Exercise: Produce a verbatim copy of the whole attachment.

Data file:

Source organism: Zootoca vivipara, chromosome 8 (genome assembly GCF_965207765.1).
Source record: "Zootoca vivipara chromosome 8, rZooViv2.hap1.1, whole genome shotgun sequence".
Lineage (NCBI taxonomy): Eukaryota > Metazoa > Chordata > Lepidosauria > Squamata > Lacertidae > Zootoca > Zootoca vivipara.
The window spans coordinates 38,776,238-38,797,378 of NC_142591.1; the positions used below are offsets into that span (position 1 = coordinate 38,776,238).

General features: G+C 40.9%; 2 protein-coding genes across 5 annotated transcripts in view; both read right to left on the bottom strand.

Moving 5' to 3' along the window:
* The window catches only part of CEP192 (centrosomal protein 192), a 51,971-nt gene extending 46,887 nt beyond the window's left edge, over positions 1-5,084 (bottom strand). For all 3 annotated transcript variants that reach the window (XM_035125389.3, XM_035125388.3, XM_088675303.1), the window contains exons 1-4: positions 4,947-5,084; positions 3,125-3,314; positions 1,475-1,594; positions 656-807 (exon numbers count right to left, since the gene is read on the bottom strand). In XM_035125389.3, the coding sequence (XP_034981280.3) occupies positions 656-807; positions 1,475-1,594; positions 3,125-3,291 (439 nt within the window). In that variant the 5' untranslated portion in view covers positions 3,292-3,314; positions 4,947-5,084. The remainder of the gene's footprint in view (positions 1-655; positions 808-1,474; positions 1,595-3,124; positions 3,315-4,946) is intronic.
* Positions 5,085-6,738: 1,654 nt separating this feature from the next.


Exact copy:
Source organism: Zootoca vivipara, chromosome 8 (genome assembly GCF_965207765.1).
Source record: "Zootoca vivipara chromosome 8, rZooViv2.hap1.1, whole genome shotgun sequence".
Lineage (NCBI taxonomy): Eukaryota > Metazoa > Chordata > Lepidosauria > Squamata > Lacertidae > Zootoca > Zootoca vivipara.
The window spans coordinates 38,776,238-38,797,378 of NC_142591.1; the positions used below are offsets into that span (position 1 = coordinate 38,776,238).

General features: G+C 40.9%; 2 protein-coding genes across 5 annotated transcripts in view; both read right to left on the bottom strand.

Moving 5' to 3' along the window:
* The window catches only part of CEP192 (centrosomal protein 192), a 51,971-nt gene extending 46,887 nt beyond the window's left edge, over positions 1-5,084 (bottom strand). For all 3 annotated transcript variants that reach the window (XM_035125389.3, XM_035125388.3, XM_088675303.1), the window contains exons 1-4: positions 4,947-5,084; positions 3,125-3,314; positions 1,475-1,594; positions 656-807 (exon numbers count right to left, since the gene is read on the bottom strand). In XM_035125389.3, the coding sequence (XP_034981280.3) occupies positions 656-807; positions 1,475-1,594; positions 3,125-3,291 (439 nt within the window). In that variant the 5' untranslated portion in view covers positions 3,292-3,314; positions 4,947-5,084. The remainder of the gene's footprint in view (positions 1-655; positions 808-1,474; positions 1,595-3,124; positions 3,315-4,946) is intronic.
* Positions 5,085-6,738: 1,654 nt separating this feature from the next.